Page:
There is something quintessentially Canadian about Great Lake Swimmers. There's the name, of course, which conjures up images of those vast geographic landmarks that reflect the enormity of this land and inform the Canadian identity. There's the understated nature of the band from Wainfleet, Ontario, who have modestly but steadfastly inserted themselves into a position of respect on the Canadian indie music scene over the past decade. And then there's the music itself, which manages to mirror both the immense fierceness of the Canadian landscape and the unassuming nature of the Canadian soul.
Great Lake Swimmers first emerged onto the Canadian music scene in 2003 with an introspective self-titled album that had critics pondering its haunting power. Recorded in an abandoned grain silo in rural Ontario, the album's enigmatic aesthetic was elevated by the incorporation of quiet ambient sounds into the mix. With the chirp of crickets and the resonance of hollow echoes forming a backdrop to the stripped-down vintage appeal of piano, accordion, lap steel and acoustic guitar, Great Lake Swimmers added a stark atmospheric note to the Canadian musical terrain. Listening to this album, even today, you can't help but imagine the recording taking place at night, the silo lit only with candlelight.
What really made audiences take notice of this folksy new band, however, was without question the hauntingly beautiful voice of front-man and songwriter Tony Dekker. At once full and rich, but with a fragile ache, Dekker's voice can make the angels weep. It's arguably the band's most identifiable feature and its most powerful instrument. His is a voice that can softly fill the vastest of spaces and linger in the quietest of corners. Overall band membership has evolved over time and has included such talents as Erik Arnesen, Bret Higgins, Greg Millson, Miranda Mulholland, Julie Fader, Colin Huebert, Mike Overton, Sandro Perri and Darcy Yates.
Continuing with what would become the band's modus operandi of recording in unusual locales, 2005's Bodies and Minds was recorded in a rural church in southern Ontario. In this recording as well, you can hear the open spaces behind the music. This openness melds with the sense of quiet mysticism that runs through the album, and speaks to the themes of nature and geography that weave themselves through much of Great Lake Swimmers' music. With Bodies and Minds, Great Lake Swimmers garnered not only critical acclaim and a loyal following amongst lovers of folk-pop, but also became a presence on CBC Radio, establishing themselves as fledgling darlings of the Mothercorp.
2007's Ongiara was primarily recorded in one of Canada's most beloved venues, London's historic Aeolian Hall. The list of guest musicians on the liner notes reads like a who's who of Canadian rock royalty – Sarah Harmer, Owen Pallett, Serena Ryder and Blue Rodeo's Bob Egan. As on earlier recordings, the spirit of the wild is woven into the very fabric of the album, most notably on the banjo-centric lead track Your Rocky Spine, which reached number one on CBC Radio 3 charts during June 2007. In early 2012, the song's iconic banjo riff was infamously used during the dismissal of a promising contestant from American Idol, which caused the Twitterverse to explode with mixed reactions from GLS fans.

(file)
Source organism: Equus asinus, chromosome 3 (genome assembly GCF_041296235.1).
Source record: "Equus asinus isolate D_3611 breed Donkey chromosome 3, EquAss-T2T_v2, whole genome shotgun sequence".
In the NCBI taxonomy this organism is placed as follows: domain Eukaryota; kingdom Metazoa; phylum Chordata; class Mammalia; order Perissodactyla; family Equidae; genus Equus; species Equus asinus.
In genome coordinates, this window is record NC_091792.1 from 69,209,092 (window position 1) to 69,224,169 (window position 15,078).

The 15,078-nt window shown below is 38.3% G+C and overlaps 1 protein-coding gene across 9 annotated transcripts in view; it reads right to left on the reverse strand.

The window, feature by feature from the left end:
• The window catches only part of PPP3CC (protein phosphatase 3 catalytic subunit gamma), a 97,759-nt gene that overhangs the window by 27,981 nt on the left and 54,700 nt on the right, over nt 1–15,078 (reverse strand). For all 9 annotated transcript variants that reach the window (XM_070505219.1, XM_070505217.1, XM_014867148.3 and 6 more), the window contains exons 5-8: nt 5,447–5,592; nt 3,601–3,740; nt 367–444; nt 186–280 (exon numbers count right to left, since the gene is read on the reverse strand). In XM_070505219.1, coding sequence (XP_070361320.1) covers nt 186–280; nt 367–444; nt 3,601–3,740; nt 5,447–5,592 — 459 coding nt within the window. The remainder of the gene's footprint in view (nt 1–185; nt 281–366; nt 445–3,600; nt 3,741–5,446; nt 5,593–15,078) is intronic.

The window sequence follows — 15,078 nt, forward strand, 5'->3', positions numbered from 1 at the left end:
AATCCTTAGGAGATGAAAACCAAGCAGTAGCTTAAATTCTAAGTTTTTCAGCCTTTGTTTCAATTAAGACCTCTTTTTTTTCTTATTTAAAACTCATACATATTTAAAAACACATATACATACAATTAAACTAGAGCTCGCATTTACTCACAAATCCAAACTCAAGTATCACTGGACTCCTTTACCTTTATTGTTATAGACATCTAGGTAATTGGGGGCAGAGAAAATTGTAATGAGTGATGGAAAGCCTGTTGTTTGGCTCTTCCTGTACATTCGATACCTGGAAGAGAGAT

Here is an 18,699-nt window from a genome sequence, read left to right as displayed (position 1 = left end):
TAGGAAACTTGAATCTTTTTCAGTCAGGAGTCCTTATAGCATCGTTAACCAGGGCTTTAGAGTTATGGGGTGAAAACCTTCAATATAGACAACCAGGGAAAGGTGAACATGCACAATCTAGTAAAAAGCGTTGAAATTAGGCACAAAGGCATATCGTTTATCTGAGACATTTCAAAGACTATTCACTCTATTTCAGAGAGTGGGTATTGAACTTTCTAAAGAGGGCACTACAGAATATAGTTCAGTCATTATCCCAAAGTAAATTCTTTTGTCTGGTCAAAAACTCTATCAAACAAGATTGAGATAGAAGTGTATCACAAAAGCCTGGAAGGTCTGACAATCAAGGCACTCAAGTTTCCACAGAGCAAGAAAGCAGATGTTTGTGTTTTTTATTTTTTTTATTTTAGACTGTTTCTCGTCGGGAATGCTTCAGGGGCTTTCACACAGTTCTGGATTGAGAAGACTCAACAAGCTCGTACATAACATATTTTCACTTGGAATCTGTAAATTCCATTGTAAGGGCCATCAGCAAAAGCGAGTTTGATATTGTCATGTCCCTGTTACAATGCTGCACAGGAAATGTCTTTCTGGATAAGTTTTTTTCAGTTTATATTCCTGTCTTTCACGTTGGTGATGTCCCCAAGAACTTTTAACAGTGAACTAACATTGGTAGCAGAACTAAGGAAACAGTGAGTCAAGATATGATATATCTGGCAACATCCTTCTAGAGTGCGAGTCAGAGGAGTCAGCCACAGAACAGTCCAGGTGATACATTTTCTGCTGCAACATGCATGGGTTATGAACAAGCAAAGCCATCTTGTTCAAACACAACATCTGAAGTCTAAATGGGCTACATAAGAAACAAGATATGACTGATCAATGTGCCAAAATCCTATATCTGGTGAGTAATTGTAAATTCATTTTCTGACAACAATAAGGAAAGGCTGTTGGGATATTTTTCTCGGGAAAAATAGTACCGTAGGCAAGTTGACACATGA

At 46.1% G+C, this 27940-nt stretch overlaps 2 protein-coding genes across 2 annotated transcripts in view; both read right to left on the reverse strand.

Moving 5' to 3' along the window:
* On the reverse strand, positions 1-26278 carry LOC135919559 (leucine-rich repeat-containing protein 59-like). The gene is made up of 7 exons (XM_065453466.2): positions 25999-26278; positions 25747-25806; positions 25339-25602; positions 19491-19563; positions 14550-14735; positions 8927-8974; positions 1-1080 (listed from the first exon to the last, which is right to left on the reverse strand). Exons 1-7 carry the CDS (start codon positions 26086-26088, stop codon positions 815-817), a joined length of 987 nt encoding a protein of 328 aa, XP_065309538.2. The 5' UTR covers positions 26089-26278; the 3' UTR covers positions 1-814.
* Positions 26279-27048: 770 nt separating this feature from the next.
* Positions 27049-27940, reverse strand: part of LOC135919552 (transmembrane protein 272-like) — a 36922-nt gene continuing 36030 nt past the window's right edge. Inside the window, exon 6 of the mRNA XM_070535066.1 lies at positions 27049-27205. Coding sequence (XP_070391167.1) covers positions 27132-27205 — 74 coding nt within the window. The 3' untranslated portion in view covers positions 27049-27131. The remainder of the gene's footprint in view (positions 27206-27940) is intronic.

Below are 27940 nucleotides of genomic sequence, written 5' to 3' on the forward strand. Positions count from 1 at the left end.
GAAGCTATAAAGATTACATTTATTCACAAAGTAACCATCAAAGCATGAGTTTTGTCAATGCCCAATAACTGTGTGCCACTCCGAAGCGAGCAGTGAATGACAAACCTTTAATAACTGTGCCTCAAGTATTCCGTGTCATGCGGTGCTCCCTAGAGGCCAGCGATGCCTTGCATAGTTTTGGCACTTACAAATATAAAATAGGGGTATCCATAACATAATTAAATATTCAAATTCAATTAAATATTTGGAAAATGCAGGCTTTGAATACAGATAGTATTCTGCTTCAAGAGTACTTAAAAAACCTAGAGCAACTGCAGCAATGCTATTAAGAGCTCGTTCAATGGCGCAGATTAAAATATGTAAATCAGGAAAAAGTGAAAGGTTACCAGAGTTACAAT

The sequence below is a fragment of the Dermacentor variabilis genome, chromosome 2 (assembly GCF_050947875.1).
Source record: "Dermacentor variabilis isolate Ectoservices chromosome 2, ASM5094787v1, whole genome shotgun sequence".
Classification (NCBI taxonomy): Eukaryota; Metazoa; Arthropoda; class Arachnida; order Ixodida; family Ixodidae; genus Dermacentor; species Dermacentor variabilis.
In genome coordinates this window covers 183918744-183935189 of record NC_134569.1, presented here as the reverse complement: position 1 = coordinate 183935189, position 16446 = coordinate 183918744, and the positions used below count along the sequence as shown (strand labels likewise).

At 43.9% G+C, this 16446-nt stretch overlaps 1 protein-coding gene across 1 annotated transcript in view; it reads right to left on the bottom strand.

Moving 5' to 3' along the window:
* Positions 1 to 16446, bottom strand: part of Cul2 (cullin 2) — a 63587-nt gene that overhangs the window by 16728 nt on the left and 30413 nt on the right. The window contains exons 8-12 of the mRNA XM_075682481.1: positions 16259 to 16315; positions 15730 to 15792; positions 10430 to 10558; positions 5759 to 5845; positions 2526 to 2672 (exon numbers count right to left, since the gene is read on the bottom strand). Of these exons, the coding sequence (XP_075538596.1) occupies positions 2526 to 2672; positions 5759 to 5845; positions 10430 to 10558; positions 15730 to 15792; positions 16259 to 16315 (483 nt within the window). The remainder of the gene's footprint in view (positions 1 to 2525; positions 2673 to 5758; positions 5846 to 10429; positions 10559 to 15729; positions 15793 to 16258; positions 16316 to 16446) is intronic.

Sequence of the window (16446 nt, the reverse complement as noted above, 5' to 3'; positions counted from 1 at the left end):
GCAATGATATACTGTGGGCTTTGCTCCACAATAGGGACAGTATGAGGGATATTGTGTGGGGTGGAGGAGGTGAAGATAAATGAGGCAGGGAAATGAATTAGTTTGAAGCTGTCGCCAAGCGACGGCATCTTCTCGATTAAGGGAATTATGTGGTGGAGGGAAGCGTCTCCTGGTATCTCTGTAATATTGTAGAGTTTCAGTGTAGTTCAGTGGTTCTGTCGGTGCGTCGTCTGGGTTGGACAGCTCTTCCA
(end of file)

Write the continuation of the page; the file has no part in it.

Following the release of Ongiara, Great Lake Swimmers changed record labels, from the small independent (weewerk) to the larger and more influential Canadian label Nettwerk, a move that addressed the band's increasing critical acclaim and solidifying fan base. Lost Channels, the band’s fourth studio album, was released in 2009 and was immediately met with enthusiastic acclaim among taste-makers and music critics. The album was recorded in various locations in and around the Thousand Islands, including Singer Castle. Intrigued by the mood and imagery of the locale, Dekker included a track on Lost Channels called “Singer Castle Bells”, which consists entirely of the castle's hourly chimes. Overall, Lost Channels embraced a more robust sound than the hushed and fragile feel that was present in previous albums.
New Wild Everywhere, the fifth studio album by Great Lake Swimmers, flaunted the band's long-standing convention by being recorded in an actual studio. It was released in 2012, in conjunction with an e-book of photography from the Thousand Islands region by photographer Ian Coristine, for which Great Lake Swimmers composed the instrumental soundtrack. Not entirely forsaking its tradition of recording in unconventional places, the band set up camp in the Toronto subway system, where they waited until 3:00 a.m. for the trains to stop running, in order to record the track “The Great Exhale”. New Wild Everywhere reflects the continual evolution of the band, with both a gutsier feel and a more sweeping sound. In live shows particularly, the addition of violinist Miranda Mulholland adds a layer of complexity to the band's makeup and draws some of the spotlight away from principal vocalist Tony Dekker. It's an evolution that feels like a bold step forward.
Great Lake Swimmers have made a transition over the past decade from fiercely loved but little known indie darlings to critically acclaimed national treasure. They have become an integral part of the Canadian musical landscape.